efficient global memory access 32-, 64- or 128-bit loads ?

hello,

I quote from CUDA Programming Guide V1.1:

I’d like to load float4 types from global memory. I can organize this structure either as a SOA or a AOS.

Considering the quotation above I wonder what is more efficient: Using the SOA and 4 32-bit loads or using the AOS and 1 128-bit load ?

I always need all elements together so I wouldn’t fetch redundant bits with a 128-bit load.

To me it sounds like using 32-bit loads is more efficient since “coalesced 128-bit accesses deliver a noticeably lower bandwidth than coalesced 32-bit accesses”. However I am not certain, what is your experience ?

Thanks, quak

MisterAnderson42 recently mentioned that fetching float4 values from a 1D texture will allow you to reach the full memory bandwidth:

http://forums.nvidia.com/index.php?showtop…41&#entry290441

Thank you for the link.

However I do not really know how to interpret the results.

What I am interested in is the read from global memory as textures are not an option.

These results obviously suggest 32-bit loads. However I do understand why the 128-bit loads need that much more time but the bandwidth is not that bad (in relation to the time-difference).

Another thing: I have seen a presentation chart that suggested, that one load has to finish before a second one can be issued, i.e. if I do two consecutive loads it takes around 800 cycles until both data words have arrived, not 401 as I would have expected. Is that true ?

My experience has been that you can achieve highest bandwidth with 64-bit accesses (float2, for example).

The presentation chart you saw is incorrect. Independent loads will get pipelined. Only an instruction that needs an argument from a load will block until the load completes (instructions are issued in order). Can you tell we where to find that presentation?

Paulius

I suspect that is because each test reads the same number of array elements, not the same number of bytes. The float4 benchmark will read 128 bits per array element, so it will transfer 4x more data than the float benchmark.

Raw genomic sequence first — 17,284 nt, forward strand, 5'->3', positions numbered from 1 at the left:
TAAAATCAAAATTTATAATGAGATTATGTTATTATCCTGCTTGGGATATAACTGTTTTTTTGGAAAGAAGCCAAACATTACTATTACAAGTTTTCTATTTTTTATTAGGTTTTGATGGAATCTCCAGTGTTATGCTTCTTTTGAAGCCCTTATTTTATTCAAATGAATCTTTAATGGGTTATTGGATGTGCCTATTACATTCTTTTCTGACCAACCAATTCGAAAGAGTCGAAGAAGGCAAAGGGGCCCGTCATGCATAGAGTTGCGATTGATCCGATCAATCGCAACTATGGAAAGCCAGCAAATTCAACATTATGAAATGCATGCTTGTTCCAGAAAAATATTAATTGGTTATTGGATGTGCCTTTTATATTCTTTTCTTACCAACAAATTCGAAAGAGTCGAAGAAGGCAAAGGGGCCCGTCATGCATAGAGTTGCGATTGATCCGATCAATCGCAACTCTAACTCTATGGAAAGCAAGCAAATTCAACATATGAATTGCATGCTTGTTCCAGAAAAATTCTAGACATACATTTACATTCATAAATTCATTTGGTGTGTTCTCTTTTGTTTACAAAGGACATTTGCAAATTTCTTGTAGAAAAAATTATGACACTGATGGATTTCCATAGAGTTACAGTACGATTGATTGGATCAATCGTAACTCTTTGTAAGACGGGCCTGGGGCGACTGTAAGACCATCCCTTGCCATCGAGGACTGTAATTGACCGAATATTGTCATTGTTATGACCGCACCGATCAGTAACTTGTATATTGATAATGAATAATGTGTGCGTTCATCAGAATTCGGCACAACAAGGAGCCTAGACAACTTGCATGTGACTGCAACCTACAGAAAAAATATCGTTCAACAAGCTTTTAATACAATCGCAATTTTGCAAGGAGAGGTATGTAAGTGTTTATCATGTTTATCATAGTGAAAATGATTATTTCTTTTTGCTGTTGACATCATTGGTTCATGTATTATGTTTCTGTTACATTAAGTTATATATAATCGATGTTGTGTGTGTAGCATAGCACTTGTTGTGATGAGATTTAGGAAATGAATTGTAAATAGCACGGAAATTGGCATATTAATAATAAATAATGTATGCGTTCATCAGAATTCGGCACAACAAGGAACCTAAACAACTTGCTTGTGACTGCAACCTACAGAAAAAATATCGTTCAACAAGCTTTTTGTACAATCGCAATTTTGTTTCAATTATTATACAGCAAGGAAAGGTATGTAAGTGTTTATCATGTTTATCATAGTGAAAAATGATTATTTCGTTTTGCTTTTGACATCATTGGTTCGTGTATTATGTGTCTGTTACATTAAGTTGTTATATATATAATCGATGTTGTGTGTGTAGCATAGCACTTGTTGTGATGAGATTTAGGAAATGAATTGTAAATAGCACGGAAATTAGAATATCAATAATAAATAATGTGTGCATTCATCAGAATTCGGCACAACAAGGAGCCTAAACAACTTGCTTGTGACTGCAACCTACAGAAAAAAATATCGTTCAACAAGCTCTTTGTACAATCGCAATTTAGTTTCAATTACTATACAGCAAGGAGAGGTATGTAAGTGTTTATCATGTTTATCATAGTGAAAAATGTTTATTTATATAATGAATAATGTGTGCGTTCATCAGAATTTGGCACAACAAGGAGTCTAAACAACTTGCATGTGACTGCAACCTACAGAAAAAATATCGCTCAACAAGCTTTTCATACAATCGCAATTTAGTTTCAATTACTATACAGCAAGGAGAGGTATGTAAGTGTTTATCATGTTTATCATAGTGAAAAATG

Have a look at http://www.gpgpu.org/sc2007/SC07_CUDA_5_Op…tion_Harris.pdf on page 81. It is probably a misunderstanding but I would like you to clarify, please.

If that is true, 64-bit loads appear to be the best choice like paulius suggested.

Why are textures not an option? Just use a 1D texture bound to global memory, like I did in that test. If they still aren’t an option, you can uninterleave your memory. Instead of reading float4 element i, read float elements i, i + pitch, i + pitch2, and i + pitch3 with pitch chosen such that it is a multiple of 32 and the elements of what was a float4 array spread out into the proper locations. Four 32-bit loads will give much better throughput than one 128-bit load. A slightly simpler method would be to only uninterleave into 2 arrays and perform 64-bit loads which Paulis notes above as being faster.

the “float” test used 32-bit loads, the “float4” test used 128-bit loads. The number of array elements was constant, so the float4 transferred more total data. You can look at the code (and run it) yourself if you scroll farther down in that post.

Textures are not an option because I need the texture cache already for different data.

That’s the way to go, thanks alot.

The presentation is fine. The slide says that a load instruction blocks dependent instructions (those are the instructions using the load results as an argument).

I see how the figure at the bottom could creat some confusion, as it does not explicitly visualize the dependent instructions which are implied. That’d be my fault, not Mark’s, as I made the figure a while ago.

Paulius

Thank you for the clarification, I didn’t relate the “dependent” key word to this figure.

quak